At the death bed of his father, Franz Jaeger promised that he would take care of the family, especially the youngest brother Reinhold. He kept this promise and not only Reinhold but also brothers Paul and Karl came to Suhl, learned their trade and worked in Franz Jäger’s gun factory.

On Jan. 24, 1906 Paul Jäger of Suhl was issued a D.R.G.M. no. 271727 for a Kipplauf Gewehr.

World War I brought the good times to an end. Reinhold was drafted into the army and Paul, Franz Jäger’s brother, who had volunteered for active duty,lost his life in Flanders in November 1914.

Franz Jäger designed the “Jäger Pistol” in a period of 3 months. It was far ahead of the times and used steel stampings and castings, something unheard of at the time. The army rejected it for official use with one word: “Blech” (sheet metal). Nevertheless, the Jäger factory produced about 15,000 of the pistols which gave work and an income to his employees.

Following is a complete list of all of Franz Jaeger-Jäger’s Patents. 

Guide to Patent no. prefixes- US-United States, AT- Austria, GB- Great Britian, DE-Germany

US663,545-Dec. 11, 1900, with Edmund & Carl Bittiner all of New York, Dual Front Trigger-Single trigger (corresponds to GB190012988 & AT9862)

GB19009368- Dec. 31,1900, with Carl Bittiner both of New York, Single Trigger

GB190012988- April 20, 1901, with Carl Bittiner both of new York, Dual Front Trigger (corresponds to AT9862 & US663,545)

US674-843- May 21, 1901- New York, Single Trigger (corresponds to GB190116963 & DE130206)

DE130206- April 29, 1902-Carl Bittiner in N.Y. and Franz in Rampitz, Single Trigger (corresponds to US674,843 & GB190116963)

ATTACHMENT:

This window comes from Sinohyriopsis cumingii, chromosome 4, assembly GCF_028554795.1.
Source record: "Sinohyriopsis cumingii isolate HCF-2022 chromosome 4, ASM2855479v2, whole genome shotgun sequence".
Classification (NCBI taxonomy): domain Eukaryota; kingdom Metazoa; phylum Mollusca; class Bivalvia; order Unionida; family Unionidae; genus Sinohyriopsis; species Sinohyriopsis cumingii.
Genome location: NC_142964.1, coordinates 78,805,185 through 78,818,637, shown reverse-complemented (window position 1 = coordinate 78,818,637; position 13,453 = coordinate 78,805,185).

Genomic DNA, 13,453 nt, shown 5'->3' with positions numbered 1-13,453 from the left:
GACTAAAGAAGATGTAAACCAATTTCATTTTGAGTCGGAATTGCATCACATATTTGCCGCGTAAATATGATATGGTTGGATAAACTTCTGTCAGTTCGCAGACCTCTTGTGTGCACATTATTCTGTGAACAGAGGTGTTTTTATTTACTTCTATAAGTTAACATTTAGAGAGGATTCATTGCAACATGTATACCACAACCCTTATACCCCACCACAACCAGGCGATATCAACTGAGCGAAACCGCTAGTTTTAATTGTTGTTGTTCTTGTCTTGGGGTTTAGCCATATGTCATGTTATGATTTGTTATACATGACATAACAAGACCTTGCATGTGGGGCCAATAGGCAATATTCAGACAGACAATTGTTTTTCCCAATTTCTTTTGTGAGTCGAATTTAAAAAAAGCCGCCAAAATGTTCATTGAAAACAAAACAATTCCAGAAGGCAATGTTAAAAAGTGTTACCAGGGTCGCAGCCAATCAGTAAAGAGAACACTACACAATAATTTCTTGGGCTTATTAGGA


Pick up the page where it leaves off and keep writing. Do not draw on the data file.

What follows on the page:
GB190116963- May 1, 1902, with Carl Bittiner both of New York, Single Trigger 9corresponds to DE130206 & US674,843)

AT9862-Nov.25,1902, with Carl Bittiner, both of New York, Dual Front Trigger (corresponds to GB190012988 & US663,545)

GB190518810- Nov. 23, 1905- Suhl, Double Under Lug (corresponds to DE176578)

DE176578- Oct. 18, 1906-Suhl, Double Under Lug (corresponds to GB190518810)

GB190724887- July 30, 1908- Suhl, Double Barrel lock Up (corresponds to DE209113 & US928,608)

DE209113- April 27, 1909- Suhl, Double Barrel Lock Up (corresponds to GB190724887 & US928,608)

DE210263- May 29, 1909- Suhl, Cocking set up & Lock for Drilling

US928,608-July 20, 1909-Suhl, Double Barrel lock Up (corresponds to DE209113 & GB190724887)

DE229521-Dec.23,1910-Suhl, Bushed Hinge Pin Screw (corresponds to GB19119203 & US1,004,269)

US1,004,269- Sept. 26,1911- Suhl, Bushed Hinge Pin Screw (corresponds to GB19119203 & DE229521)

GB19119203- Sept. 28, 1911- Suhl, Bushed Hinge Pin Screw (corresponds to DE229521 & US1,004,269)

AT52704-                 1912 -Suhl, Hinge Design

DE270646- Feb. 21, 1914- Suhl, Shot Shell

DE270647- Feb. 20, 1914- Suhl, Shot Shell

GB191328372- July 30, 1914- Suhl, Shot Shell

AT70691- Dec. 10, 1915- Suhl, Shot Shell

DE420001-             1924- Suhl, Sight

DE556629-             1931- Suhl, Bolting Mechanism

US1,900,818- March 7, 1933, Suhl, Bolt Action & Magazine

DE699358-             1938, Suhl, Pistol Holster

His Ejector Mechanism for a Drilling was protected by a D.R.G.M. and Dietrich was told that there was a Pistol patent but that has not been found.

 

One of Franz Jaeger’s designs was a hinge pin consisting of a screw with a replacable bushing. The design was protected under the German Patent DRP229521 of April 10, 1910 and English Patent no. 9203 of 1911. Below is the German Patent  and pictures of two Franz Jaeger drillings with that patented feature. The engraved Drilling was sold by Johann Peterlongo of Austria.

 

 

In the 1910/1911 Franz Jäger catalog he listed a Dreilauf Flinten or Three Barrel Shotgun. Following is the listing from that catalog and images sent by a gentleman of his Jäger three barrel 16 ga. Shotgun.

The front trigger is marked “Jaegers Patent” and is his single trigger design that would function for both the right and left barrels in sequence. The rear trigger wuld fire the lower barrel.

 

 

 

This image and the one below are courtesy of the German Gun Collectors Association and are from their 2014 Calender

The following advertisement for Karl Körmes in Leipzig is included here because it shows that the Simson-Jäger Verschluss was widely sold by other dealers around Europe. It appeared in the 1905 edition of Deutsche Jagd und Deutsche Fürsten by Fritz Frenzel.